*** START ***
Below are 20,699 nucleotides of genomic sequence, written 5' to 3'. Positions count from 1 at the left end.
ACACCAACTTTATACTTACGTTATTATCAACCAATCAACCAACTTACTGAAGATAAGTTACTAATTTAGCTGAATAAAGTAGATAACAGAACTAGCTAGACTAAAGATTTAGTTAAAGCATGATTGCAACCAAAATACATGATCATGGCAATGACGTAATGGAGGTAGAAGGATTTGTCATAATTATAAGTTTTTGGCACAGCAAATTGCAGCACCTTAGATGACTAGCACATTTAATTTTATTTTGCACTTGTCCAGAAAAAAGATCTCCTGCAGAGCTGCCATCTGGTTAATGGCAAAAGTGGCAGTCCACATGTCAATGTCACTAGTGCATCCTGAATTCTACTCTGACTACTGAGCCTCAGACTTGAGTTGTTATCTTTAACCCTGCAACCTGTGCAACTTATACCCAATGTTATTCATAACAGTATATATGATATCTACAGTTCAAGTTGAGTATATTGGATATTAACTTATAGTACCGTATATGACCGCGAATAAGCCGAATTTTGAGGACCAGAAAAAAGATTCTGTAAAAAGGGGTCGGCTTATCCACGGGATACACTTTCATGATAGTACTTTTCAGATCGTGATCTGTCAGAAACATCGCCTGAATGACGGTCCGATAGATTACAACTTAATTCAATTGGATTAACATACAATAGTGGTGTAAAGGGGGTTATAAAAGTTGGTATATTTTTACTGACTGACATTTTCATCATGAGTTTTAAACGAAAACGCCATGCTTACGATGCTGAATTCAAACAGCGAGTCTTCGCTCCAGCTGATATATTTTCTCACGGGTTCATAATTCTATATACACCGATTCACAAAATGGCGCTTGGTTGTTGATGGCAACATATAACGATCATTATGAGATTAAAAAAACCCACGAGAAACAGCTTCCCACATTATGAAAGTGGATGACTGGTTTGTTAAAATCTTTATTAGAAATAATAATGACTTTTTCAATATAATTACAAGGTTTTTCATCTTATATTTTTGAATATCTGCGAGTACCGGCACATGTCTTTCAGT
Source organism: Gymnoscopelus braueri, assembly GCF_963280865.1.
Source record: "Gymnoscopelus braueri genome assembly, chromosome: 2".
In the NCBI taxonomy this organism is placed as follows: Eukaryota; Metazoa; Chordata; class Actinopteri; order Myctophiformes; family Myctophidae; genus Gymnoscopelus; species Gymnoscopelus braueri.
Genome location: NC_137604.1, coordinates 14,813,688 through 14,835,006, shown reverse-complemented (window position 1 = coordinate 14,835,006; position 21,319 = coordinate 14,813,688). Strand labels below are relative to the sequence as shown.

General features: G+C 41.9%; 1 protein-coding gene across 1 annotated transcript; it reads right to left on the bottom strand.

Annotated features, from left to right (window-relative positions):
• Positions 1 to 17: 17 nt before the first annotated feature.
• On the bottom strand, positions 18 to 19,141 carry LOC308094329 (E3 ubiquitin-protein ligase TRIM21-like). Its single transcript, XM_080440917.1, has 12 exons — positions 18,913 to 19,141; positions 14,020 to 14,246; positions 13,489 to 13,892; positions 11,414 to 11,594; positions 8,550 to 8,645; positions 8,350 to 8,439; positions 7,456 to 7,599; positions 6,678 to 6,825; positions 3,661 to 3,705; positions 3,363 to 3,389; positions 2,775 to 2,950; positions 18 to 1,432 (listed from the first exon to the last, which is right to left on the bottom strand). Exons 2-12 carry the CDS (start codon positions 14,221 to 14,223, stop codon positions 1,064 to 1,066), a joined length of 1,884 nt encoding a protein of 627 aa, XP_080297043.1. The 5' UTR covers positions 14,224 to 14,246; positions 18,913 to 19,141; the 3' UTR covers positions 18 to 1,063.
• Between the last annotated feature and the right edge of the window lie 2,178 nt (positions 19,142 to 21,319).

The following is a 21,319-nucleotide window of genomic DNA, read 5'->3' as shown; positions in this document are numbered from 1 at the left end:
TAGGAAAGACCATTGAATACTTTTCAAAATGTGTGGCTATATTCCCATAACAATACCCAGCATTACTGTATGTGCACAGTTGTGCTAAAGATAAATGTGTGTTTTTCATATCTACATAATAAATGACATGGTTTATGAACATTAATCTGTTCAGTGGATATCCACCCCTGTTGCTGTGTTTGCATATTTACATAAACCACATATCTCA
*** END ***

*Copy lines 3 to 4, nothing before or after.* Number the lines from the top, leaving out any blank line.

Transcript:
Source organism: Gymnoscopelus braueri, assembly GCF_963280865.1.
Source record: "Gymnoscopelus braueri genome assembly, chromosome: 2".